Joe Wright the director best known for British period dramas like Atonement and Pride and Prejudice opens his first action film Hanna starring Saorise Ronan as a teen assassin this Friday. He screened the film at Wondercon in San Francisco this past weekend and really stuck it to his colleague Zack Snyder for the gender politics in Sucker Punch. I find it very interesting and refreshing that the crap that Snyder tried to get away with in Sucker Punch is not flying and that others -- including male directors -- are calling him out.
When talking about Sucker Punch and its faux attempt at women's empowerment through short skirts and guns he said boldly: "that's bullshit."
I couldn't agree more. As I said last week, giving a young woman a gun does not make it a "women's empowerment film."
Now that gets to Hanna. Joe Wright gives us a young girl, Hanna, who was trained to kick serious ass by her father (Eric Bana) to protect herself. She is a brutal killing machine and doesn't think about who she is killing, she just does it because that's the only way for her to stay alive.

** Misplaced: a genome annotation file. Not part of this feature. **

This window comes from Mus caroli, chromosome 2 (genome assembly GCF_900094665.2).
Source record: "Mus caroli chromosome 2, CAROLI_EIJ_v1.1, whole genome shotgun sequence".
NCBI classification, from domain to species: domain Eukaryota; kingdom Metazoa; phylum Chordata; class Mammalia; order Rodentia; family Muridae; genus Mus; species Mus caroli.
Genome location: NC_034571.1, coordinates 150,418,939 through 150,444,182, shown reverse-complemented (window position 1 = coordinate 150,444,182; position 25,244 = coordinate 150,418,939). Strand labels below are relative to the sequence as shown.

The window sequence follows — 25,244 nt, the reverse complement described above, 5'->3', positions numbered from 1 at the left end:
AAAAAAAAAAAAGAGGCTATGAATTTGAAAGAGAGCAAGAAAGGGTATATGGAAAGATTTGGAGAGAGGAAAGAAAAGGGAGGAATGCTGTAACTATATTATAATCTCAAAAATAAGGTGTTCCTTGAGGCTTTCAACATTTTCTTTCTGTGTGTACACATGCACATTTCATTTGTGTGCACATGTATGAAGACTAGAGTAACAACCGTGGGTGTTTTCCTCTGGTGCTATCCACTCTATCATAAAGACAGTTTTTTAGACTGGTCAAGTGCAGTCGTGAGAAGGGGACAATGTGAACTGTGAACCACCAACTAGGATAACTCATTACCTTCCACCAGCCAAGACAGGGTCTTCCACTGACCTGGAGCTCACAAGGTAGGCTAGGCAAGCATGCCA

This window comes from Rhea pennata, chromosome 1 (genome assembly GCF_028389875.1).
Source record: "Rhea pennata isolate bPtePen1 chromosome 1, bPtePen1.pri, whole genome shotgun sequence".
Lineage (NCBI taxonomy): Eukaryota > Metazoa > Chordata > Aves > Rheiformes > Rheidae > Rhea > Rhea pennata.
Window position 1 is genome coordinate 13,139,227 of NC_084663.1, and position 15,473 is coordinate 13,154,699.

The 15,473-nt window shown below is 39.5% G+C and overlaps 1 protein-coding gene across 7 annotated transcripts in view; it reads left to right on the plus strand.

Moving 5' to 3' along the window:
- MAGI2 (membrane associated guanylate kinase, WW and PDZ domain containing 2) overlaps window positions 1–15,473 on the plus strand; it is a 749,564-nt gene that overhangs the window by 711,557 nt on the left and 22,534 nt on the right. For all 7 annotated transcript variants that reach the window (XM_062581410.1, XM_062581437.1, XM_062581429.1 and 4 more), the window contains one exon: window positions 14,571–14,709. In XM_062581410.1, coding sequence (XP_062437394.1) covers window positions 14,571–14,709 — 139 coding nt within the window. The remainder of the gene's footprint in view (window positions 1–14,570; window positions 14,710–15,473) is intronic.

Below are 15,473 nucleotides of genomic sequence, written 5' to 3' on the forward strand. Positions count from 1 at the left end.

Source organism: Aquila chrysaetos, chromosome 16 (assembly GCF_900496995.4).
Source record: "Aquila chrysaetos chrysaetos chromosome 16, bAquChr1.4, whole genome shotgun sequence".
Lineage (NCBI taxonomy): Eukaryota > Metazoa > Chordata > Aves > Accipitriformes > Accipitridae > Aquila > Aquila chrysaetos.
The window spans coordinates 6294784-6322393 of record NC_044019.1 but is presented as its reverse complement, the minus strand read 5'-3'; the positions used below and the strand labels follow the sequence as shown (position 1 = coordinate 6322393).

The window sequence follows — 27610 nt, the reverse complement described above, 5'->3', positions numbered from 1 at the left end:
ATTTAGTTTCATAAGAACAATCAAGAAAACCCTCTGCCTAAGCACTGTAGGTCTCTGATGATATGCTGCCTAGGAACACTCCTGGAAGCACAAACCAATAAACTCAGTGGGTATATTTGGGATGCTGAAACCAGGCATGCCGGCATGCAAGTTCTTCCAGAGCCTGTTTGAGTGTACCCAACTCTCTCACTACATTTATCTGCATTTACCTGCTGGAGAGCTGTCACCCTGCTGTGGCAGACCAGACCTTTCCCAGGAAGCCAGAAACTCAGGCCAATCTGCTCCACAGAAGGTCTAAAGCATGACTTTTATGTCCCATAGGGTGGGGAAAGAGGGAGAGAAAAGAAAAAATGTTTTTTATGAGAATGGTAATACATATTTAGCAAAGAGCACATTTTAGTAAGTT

The thing is that she is a girl. She reminds me more of Hit Girl in Kick Ass than she does of the young women in Sucker Punch. She doesn't wear short skirts, doesn't gyrate to seduce men. She's not a prisoner in a brothel. There is a fine line (which sadly is getting lower and lower) where a girl is still a girl and not a sex object. Hanna is not a sex object.
What I think is so interesting about people's reaction to Sucker Punch is that I really believe that Snyder and Warner Brothers thought that this film would sell because on the surface it is a typical Hollywood movie where sex sells. They thought they could gets the guys in with the short skirts and cute girls and the girls in with the "women's empowerment" message.
But it didn't work. The fact that both men and women -- critics and audience members -- are repulsed by Sucker Punch is even more heartening.
Could it be that maybe we are turning a corner here? One can only hope.